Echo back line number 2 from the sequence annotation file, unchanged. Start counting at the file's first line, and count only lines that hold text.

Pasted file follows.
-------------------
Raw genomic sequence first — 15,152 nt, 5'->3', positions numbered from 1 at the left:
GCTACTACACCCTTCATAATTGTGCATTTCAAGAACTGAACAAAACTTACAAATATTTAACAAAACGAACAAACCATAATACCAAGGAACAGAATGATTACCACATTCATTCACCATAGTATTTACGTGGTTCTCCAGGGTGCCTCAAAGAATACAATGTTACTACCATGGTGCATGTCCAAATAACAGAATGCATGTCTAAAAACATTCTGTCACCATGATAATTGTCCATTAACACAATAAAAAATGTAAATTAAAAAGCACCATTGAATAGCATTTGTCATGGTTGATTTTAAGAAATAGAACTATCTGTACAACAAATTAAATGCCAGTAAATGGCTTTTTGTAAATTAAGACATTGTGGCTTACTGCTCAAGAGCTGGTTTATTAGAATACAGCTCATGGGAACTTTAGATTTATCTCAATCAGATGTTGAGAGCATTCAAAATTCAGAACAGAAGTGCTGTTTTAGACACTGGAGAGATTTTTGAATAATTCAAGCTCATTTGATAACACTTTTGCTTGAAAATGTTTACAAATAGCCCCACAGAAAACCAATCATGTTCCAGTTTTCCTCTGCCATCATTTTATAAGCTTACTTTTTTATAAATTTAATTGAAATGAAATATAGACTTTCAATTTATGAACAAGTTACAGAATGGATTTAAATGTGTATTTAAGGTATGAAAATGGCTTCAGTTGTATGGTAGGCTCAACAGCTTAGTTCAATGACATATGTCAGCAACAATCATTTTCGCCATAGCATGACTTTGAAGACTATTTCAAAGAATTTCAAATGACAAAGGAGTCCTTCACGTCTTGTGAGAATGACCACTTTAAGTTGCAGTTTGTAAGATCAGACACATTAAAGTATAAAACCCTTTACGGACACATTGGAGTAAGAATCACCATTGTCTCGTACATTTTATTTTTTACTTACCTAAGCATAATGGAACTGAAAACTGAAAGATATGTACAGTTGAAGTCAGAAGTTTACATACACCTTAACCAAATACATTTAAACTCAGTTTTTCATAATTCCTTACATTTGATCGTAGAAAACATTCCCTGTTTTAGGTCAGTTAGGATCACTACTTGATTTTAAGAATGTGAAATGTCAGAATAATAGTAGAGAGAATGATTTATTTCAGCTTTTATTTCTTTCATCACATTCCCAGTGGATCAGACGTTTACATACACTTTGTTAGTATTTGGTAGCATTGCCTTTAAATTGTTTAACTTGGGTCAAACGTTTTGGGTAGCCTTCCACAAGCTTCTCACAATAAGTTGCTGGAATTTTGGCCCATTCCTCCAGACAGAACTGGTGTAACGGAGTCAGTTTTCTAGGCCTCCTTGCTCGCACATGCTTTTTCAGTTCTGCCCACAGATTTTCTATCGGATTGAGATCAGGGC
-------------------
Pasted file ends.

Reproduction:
GCTACTACACCCTTCATAATTGTGCATTTCAAGAACTGAACAAAACTTACAAATATTTAACAAAACGAACAAACCATAATACCAAGGAACAGAATGATTACCACATTCATTCACCATAGTATTTACGTGGTTCTCCAGGGTGCCTCAAAGAATACAATGTTACTACCATGGTGCATGTCCAAATAACAGAATGCATGTCTAAAAACATTCTGTCACCATGATAATTGTCCATTAACACAATAAAAAATGTAAATTAAAAAGCACCATTGAATAGCATTTGTCATGGTTGATTTTAAGAAATAGAACTATCTGTACAACAAATTAAATGCCAGTAAATGGCTTTTTGTAAATTAAGACATTGTGGCTTACTGCTCAAGAGCTGGTTTATTAGAATACAGCTCATGGGAACTTTAGATTTATCTCAATCAGATGTTGAGAGCATTCAAAATTCAGAACAGAAGTGCTGTTTTAGACACTGGAGAGATTTTTGAATAATTCAAGCTCATTTGATAACACTTTTGCTTGAAAATGTTTACAAATAGCCCCACAGAAAACCAATCATGTTCCAGTTTTCCTCTGCCATCATTTTATAAGCTTACTTTTTTATAAATTTAATTGAAATGAAATATAGACTTTCAATTTATGAACAAGTTACAGAATGGATTTAAATGTGTATTTAAGGTATGAAAATGGCTTCAGTTGTATGGTAGGCTCAACAGCTTAGTTCAATGACATATGTCAGCAACAATCATTTTCGCCATAGCATGACTTTGAAGACTATTTCAAAGAATTTCAAATGACAAAGGAGTCCTTCACGTCTTGTGAGAATGACCACTTTAAGTTGCAGTTTGTAAGATCAGACACATTAAAGTATAAAACCCTTTACGGACACATTGGAGTAAGAATCACCATTGTCTCGTACATTTTATTTTTTACTTACCTAAGCATAATGGAACTGAAAACTGAAAGATATGTACAGTTGAAGTCAGAAGTTTACATACACCTTAACCAAATACATTTAAACTCAGTTTTTCATAATTCCTTACATTTGATCGTAGAAAACATTCCCTGTTTTAGGTCAGTTAGGATCACTACTTGATTTTAAGAATGTGAAATGTCAGAATAATAGTAGAGAGAATGATTTATTTCAGCTTTTATTTCTTTCATCACATTCCCAGTGGATCAGACGTTTACATACACTTTGTTAGTATTTGGTAGCATTGCCTTTAAATTGTTTAACTTGGGTCAAACGTTTTGGGTAGCCTTCCACAAGCTTCTCACAATAAGTTGCTGGAATTTTGGCCCATTCCTCCAGACAGAACTGGTGTAACGGAGTCAGTTTTCTAGGCCTCCTTGCTCGCACATGCTTTTTCAGTTCTGCCCACAGATTTTCTATCGGATTGAGATCAGGGC